David Frum does a really fantastic job
over at the Daily Beast explaining exactly why the
misnomer is so hurtful coming from the American President. Frum
offers up as an analogy the use of the term “Hawaiian sneak attacks
on Pearl Harbor,” which he calls a “pathetically inadequate
I don’t have much to add to David Frum’s very insightful
comments on the topic, except to offer my own perhaps less
inadequate analogy. Imagine in half a century, some country
somewhere in gratitude to all the sacrifices the United States had
made for it, honors the last surviving first responders to the 9/11
terrorist attacks, and while bestowing honors upon the
firefighters, EMS and police officers there, that country’s
president refers to bravery of the first responders in the
“American attacks on 9/11 that took down the World Trade Center and
damaged the Pentagon.” The planes all departed from American
airports, were part of American airliners, and executed their
attack in America. Yet they were no more American attacks than the
Nazi’s death camps were Polish, even though both tragedies left an
indelible mark on the countries they befell.
Recently Sean Hannity's favorite "artist" Jon McNaughton, whose Mormon/JW leaflet-style painting "One Nation Under God" was too extreme for Brigham Young University (McNaughton is a BYU alum) and who thinks that lectures about evolution at BYU show it has a problem with "Liberalism", has come out as a hardcore birther in his blog post "McNaughton and Troy talk about Obama and Socialism":
I believe that Obama has committed many unconstitutional acts since becoming President.
Also, the evidence is mounting that Obama was in fact born in Kenya. In my original list I did not include this because the evidence was circumstantial at best. But things have changed. (7) If this is resolutely confirmed, it will be one of the greatest lies ever perpetrated upon the American people. Whether it is considered important or not, it is a direct prerequisite of our Constitution, that he be a naturally born citizen. People have tried to ridicule this notion since day one, but Obama has done nothing to resolve this until last year when he released the long form of his BC. Since then, it has been proven to be a forgery and there has been additional evidence, which has shown there is reason to doubt its authenticity. (8)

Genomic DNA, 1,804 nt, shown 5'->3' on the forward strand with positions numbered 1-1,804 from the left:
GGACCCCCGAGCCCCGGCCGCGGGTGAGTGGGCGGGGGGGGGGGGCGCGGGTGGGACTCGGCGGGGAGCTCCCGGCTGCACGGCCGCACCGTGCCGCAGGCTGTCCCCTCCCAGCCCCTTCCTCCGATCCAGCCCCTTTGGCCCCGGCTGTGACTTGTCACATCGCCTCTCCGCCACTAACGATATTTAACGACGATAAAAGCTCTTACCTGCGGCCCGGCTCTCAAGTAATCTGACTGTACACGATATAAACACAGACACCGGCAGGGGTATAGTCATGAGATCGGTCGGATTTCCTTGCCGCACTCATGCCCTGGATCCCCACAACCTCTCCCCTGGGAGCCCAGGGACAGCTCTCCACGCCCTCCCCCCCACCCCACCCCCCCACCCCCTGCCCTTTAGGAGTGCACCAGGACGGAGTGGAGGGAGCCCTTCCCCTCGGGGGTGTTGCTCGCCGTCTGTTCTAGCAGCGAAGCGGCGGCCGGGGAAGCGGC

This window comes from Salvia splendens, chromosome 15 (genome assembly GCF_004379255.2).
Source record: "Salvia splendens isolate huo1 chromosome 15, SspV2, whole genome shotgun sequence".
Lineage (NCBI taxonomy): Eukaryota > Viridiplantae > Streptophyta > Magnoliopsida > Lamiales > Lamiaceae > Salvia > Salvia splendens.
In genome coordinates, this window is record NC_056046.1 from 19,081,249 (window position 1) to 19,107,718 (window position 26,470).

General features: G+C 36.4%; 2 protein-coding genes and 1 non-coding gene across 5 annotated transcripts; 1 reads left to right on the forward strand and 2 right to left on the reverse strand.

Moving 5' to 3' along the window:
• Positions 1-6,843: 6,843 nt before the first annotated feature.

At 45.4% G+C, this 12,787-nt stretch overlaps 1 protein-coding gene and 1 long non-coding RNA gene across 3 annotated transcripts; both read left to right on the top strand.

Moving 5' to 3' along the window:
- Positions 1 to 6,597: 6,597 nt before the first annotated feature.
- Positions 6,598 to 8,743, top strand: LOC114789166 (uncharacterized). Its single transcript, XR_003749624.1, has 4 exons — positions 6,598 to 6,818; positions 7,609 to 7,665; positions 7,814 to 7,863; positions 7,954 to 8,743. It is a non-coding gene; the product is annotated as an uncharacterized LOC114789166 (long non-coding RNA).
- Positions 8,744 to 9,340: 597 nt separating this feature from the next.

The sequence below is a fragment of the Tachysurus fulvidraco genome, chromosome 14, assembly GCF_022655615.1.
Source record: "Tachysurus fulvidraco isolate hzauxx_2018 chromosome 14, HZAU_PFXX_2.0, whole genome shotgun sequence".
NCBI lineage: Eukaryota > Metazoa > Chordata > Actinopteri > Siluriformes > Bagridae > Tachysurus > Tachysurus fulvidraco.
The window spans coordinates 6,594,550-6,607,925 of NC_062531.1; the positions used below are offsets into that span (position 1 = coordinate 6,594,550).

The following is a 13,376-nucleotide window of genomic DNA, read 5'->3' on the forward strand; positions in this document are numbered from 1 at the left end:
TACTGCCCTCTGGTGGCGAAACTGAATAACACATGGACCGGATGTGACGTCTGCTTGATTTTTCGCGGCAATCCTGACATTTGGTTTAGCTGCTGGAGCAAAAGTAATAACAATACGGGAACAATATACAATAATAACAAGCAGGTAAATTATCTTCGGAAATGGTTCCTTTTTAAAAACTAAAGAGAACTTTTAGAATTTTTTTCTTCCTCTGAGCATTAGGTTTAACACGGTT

(7) [Link: www.washingtontimes.com...]
(8) [Link: www.breitbart.com...]
McNaughton's sources for his "mounting evidence" claim are Joe Arpaio's waste of taxpayers' dollars and Breitbart.com's article by Ben Shapiro regarding Obama's "Kenya bio" nontroversy. Good job, Breitbrats!
Oh, and just in case you didn't get it, McNaughton drew a picture for you: Obama burns the Constitution.
No racism there. Not at all. Nice furniture, though.
New York City Mayor Michael Bloomberg outlined a plan Wednesday
ban the sale of sugary soft drinks larger than 16 ounces at
restaurants, movie theaters, street carts and other
Reason.tv's Anthony Fisher took to the streets to ask New
Yorkers what they thought about Bloomberg and the ban.
Approximately 2 minutes.
Camera by Kaplan Akincilar. Produced by Anthony Fisher
Korean gamer culture is serious
business. How serious? Korea’s Fair Trade Commission (FTC) raided
the Seoul office of Diablo III makers Blizzard
Entertainment Monday investigating complaints from players. The
players complained that the company refused to provide refunds to
those unhappy about poor access to the game since its launch two
The Korea Times:
The Fair Trade Commission (FTC) said the firm is suspected of
having violated the country’s law on electronic commerce and
commercial contracts. The FTC said Tuesday that it raided the